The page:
Archive for September 2009

Give this song another listen

September 30, 2009

Pattern: Cabled Rangoli Hat by Desiknitter
Yarn: Dream In Color Classy (100% merino), colorway In Vino Veritas
Needles: U.S. 5 Harmony wood 32″ circulars (magic-loop style)

Oh, those beautiful skeins of Classy. They feel like a cloud, and they look like a painter’s palette. And this hat took just over half of one. I almost can’t commit to make anything in particular out of Classy. Nothing seems like it will use enough of the yarn and show it off to greatest effect. But I must say that this hat comes close.

The kids at my knitting group believe they could never do cables. I believe I can never stop doing them. Slip, knit, then switch places with a stitch (or two or three) magically hanging in midair as you accomplish it. So fast and so utterly beguiling.

Those are my first bobbles, and half-hearted little bumps they are. Rather than attempting p5tog, I did p3tog, slip back to left needle, pass next 2 stitches over, sl back to right needle, continue. The texture is there, but I wouldn’t call it a bobble, exactly. More like a nub.

It’s kind of ridiculous to be able to make something so luxurious, so subtly shaded, so textured. But that’s not all I made.

Pattern: Not Quite Straight Scarf by Nicole Hinds (Rav link)
Yarn: Knit PIcks Andean Silk (55% alpaca, 23% silk, 22% merino wool), colorway Fedora
Needles: U.S. 9 wooden straights

This was my don’t-have-to-think-about-it knitting for a few weeks. It accompanied me to church, to class, to meetings, to the library. I had to start it three times to get the tricky knit-purl-knit-knit-purl-knit repeat down, but once I memorized which rows were which (purl on 2 and 5, increase/decrease on odd rows) and as long as I kept my StitchMinder handy, it practically flew by.

The idea was to make a manly scarf in a manly color. But now what to do with it? Is there a gift recipient in my circle of gift-giving that would appreciate it? Or should it go to the Red Scarf Project?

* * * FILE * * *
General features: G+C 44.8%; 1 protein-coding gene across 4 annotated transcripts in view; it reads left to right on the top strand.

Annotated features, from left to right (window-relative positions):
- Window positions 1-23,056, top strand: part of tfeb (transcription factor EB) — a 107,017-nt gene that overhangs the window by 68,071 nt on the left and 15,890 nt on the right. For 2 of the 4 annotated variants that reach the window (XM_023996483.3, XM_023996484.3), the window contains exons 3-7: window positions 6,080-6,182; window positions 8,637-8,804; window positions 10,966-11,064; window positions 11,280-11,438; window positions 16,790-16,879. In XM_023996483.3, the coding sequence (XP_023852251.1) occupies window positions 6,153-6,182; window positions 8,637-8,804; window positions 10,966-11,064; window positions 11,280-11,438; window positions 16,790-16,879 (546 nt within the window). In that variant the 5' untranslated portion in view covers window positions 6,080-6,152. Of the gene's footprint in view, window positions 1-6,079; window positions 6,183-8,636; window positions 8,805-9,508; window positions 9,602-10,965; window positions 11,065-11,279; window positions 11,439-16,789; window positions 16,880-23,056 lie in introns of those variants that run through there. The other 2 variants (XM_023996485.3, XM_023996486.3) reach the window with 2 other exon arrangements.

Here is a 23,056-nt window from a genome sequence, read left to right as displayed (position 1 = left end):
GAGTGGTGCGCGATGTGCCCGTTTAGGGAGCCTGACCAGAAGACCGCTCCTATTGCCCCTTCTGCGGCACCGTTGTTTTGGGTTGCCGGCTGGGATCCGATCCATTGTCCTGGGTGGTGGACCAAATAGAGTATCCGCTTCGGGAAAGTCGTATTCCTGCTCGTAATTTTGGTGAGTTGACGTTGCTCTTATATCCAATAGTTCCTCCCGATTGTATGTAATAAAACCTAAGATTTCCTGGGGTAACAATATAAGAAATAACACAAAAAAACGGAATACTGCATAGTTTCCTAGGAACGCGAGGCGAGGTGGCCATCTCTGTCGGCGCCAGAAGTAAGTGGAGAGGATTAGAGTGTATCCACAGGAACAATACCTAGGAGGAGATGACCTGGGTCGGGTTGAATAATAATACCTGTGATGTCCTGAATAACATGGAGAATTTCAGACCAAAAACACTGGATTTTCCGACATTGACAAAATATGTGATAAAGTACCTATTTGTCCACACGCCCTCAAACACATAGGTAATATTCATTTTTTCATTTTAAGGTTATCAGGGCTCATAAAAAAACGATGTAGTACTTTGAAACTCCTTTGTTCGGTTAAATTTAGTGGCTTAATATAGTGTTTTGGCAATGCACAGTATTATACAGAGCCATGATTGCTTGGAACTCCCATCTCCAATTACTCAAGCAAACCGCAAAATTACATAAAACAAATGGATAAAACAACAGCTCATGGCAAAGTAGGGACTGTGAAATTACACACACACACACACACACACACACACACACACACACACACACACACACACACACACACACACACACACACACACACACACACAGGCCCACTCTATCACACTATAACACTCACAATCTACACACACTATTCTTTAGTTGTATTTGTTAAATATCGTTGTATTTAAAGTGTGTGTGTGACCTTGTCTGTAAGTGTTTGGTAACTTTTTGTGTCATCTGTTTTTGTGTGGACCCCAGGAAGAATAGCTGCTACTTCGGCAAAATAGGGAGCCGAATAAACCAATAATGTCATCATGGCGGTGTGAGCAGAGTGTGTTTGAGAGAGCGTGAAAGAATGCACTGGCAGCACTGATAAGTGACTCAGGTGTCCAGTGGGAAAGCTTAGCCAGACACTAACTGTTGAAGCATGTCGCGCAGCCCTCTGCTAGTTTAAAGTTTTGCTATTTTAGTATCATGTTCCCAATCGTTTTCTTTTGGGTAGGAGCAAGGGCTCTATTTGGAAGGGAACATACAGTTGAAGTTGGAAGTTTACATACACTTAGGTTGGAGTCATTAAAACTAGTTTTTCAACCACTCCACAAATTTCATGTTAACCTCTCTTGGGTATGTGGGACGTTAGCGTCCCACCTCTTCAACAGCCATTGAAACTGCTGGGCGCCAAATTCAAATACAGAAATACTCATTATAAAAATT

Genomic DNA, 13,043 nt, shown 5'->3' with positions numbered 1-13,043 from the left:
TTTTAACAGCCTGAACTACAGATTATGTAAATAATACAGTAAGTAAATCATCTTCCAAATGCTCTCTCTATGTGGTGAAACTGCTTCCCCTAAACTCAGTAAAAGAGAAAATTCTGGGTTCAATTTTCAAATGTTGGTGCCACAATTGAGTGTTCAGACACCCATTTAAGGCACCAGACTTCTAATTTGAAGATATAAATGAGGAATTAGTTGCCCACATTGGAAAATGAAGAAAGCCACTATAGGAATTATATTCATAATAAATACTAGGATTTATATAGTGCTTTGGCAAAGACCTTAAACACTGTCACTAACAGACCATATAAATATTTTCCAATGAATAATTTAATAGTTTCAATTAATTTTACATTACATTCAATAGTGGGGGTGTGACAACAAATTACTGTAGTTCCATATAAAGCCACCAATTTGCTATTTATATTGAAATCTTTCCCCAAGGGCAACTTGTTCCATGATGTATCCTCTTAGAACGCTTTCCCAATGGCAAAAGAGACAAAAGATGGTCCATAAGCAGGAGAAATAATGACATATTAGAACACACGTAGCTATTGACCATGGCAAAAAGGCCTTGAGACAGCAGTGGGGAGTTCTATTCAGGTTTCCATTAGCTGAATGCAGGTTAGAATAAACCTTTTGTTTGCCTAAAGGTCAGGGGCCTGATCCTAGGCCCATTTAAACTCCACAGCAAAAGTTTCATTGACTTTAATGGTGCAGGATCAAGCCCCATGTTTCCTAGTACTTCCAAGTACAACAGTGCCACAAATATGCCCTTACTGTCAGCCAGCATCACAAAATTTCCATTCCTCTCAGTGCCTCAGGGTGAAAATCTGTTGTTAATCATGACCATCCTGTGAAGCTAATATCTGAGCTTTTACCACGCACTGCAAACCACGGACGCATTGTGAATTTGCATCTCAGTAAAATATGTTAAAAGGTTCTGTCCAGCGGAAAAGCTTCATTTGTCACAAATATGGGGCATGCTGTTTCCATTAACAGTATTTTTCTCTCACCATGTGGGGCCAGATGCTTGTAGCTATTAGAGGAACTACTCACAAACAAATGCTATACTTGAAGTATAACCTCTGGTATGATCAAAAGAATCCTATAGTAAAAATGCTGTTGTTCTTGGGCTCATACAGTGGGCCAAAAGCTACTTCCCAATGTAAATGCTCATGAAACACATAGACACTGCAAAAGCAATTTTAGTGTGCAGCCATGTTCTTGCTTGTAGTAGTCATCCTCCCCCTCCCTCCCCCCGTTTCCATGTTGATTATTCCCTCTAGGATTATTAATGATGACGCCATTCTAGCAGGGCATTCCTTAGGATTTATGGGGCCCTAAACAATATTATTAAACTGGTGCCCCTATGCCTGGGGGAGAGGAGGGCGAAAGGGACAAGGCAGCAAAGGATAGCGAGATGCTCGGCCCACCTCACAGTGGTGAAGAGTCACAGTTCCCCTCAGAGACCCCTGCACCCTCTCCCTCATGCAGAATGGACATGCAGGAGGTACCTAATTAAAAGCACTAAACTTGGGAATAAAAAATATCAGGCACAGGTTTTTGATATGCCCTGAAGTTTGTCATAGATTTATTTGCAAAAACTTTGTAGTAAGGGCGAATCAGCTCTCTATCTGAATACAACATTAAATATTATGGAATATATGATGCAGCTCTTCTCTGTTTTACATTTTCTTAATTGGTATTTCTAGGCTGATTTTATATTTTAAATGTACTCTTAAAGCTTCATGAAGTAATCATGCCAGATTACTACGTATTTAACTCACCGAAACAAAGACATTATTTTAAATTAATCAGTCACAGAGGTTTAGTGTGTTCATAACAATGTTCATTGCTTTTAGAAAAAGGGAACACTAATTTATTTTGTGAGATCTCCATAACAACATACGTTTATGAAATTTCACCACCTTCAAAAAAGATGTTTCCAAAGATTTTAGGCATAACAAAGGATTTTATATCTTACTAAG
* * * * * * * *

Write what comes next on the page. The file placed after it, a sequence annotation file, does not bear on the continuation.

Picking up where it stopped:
Not to worry. Whatever becomes of it, whoever receives it, the important thing is that I produced it. I enjoyed myself thoroughly doing so. It’s soft, warm, and stylish. The value is in the accomplishment more than in control over the recipient. A thing of beauty is a joy forever.


Send her my love

September 27, 2009

Pattern: Checkmate by Emily Ivey (official dishcloth pattern of Son of Dish Rag Tag 2009)
Yarn: Lily Sugar’n Cream Stripes (100% cotton)
Needles: U.S. 8 alumnium straights

For want of an early mail delivery, an advantage was lost. Anxiously did I await the little box containing my Son of Dish Rag Tag assignment. It had been bouncing around the country for more than a month, and I was its second-to-last stop.

But when it finally arrived at 2:30 pm on Saturday, the post offices had long since closed. I had all weekend to knit, even though I only needed two hours to turn the enclosed stripey yarn into a Neopolitan ice cream sundae of a dishcloth.

So I had plenty of time to peruse the blog and Ravelry profile of the intrepid anchor of the Peaches & Speed team, who shall remain only S.G. and linkless until she’s received the surprise Stephanie from Columbus, Ohio. Hm, she likes elephants. Do I have any elephants around the house that will fit into a Priority Mail small flat rate box? No?

Wonder if I could make one?